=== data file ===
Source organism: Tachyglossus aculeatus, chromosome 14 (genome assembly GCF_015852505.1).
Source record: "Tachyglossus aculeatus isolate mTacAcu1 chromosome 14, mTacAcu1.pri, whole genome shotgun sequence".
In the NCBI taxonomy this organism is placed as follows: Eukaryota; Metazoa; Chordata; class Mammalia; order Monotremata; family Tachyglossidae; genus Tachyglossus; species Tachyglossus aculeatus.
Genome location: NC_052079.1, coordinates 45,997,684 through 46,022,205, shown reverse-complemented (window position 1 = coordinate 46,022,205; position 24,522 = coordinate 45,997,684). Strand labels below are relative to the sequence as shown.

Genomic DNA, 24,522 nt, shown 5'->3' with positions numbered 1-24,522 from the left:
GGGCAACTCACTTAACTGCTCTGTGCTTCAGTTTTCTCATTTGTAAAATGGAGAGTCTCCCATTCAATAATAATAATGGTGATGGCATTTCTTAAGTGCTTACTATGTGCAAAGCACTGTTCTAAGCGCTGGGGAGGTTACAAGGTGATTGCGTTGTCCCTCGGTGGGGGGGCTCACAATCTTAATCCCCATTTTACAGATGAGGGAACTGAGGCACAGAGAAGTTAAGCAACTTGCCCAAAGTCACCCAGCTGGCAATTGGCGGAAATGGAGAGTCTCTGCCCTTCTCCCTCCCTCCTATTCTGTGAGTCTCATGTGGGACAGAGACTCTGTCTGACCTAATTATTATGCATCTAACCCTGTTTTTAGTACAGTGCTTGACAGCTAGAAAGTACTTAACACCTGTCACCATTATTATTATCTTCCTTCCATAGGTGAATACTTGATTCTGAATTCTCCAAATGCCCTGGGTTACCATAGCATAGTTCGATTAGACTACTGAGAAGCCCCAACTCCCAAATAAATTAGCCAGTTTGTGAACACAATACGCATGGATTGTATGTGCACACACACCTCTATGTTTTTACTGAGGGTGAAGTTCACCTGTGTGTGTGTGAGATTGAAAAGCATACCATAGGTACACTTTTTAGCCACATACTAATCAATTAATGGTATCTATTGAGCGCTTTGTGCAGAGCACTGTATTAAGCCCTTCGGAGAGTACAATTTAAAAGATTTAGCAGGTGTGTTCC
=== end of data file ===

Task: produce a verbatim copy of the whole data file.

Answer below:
Source organism: Tachyglossus aculeatus, chromosome 14 (genome assembly GCF_015852505.1).
Source record: "Tachyglossus aculeatus isolate mTacAcu1 chromosome 14, mTacAcu1.pri, whole genome shotgun sequence".
In the NCBI taxonomy this organism is placed as follows: Eukaryota; Metazoa; Chordata; class Mammalia; order Monotremata; family Tachyglossidae; genus Tachyglossus; species Tachyglossus aculeatus.
Genome location: NC_052079.1, coordinates 45,997,684 through 46,022,205, shown reverse-complemented (window position 1 = coordinate 46,022,205; position 24,522 = coordinate 45,997,684). Strand labels below are relative to the sequence as shown.

Genomic DNA, 24,522 nt, shown 5'->3' with positions numbered 1-24,522 from the left:
GGGCAACTCACTTAACTGCTCTGTGCTTCAGTTTTCTCATTTGTAAAATGGAGAGTCTCCCATTCAATAATAATAATGGTGATGGCATTTCTTAAGTGCTTACTATGTGCAAAGCACTGTTCTAAGCGCTGGGGAGGTTACAAGGTGATTGCGTTGTCCCTCGGTGGGGGGGCTCACAATCTTAATCCCCATTTTACAGATGAGGGAACTGAGGCACAGAGAAGTTAAGCAACTTGCCCAAAGTCACCCAGCTGGCAATTGGCGGAAATGGAGAGTCTCTGCCCTTCTCCCTCCCTCCTATTCTGTGAGTCTCATGTGGGACAGAGACTCTGTCTGACCTAATTATTATGCATCTAACCCTGTTTTTAGTACAGTGCTTGACAGCTAGAAAGTACTTAACACCTGTCACCATTATTATTATCTTCCTTCCATAGGTGAATACTTGATTCTGAATTCTCCAAATGCCCTGGGTTACCATAGCATAGTTCGATTAGACTACTGAGAAGCCCCAACTCCCAAATAAATTAGCCAGTTTGTGAACACAATACGCATGGATTGTATGTGCACACACACCTCTATGTTTTTACTGAGGGTGAAGTTCACCTGTGTGTGTGTGAGATTGAAAAGCATACCATAGGTACACTTTTTAGCCACATACTAATCAATTAATGGTATCTATTGAGCGCTTTGTGCAGAGCACTGTATTAAGCCCTTCGGAGAGTACAATTTAAAAGATTTAGCAGGTGTGTTCC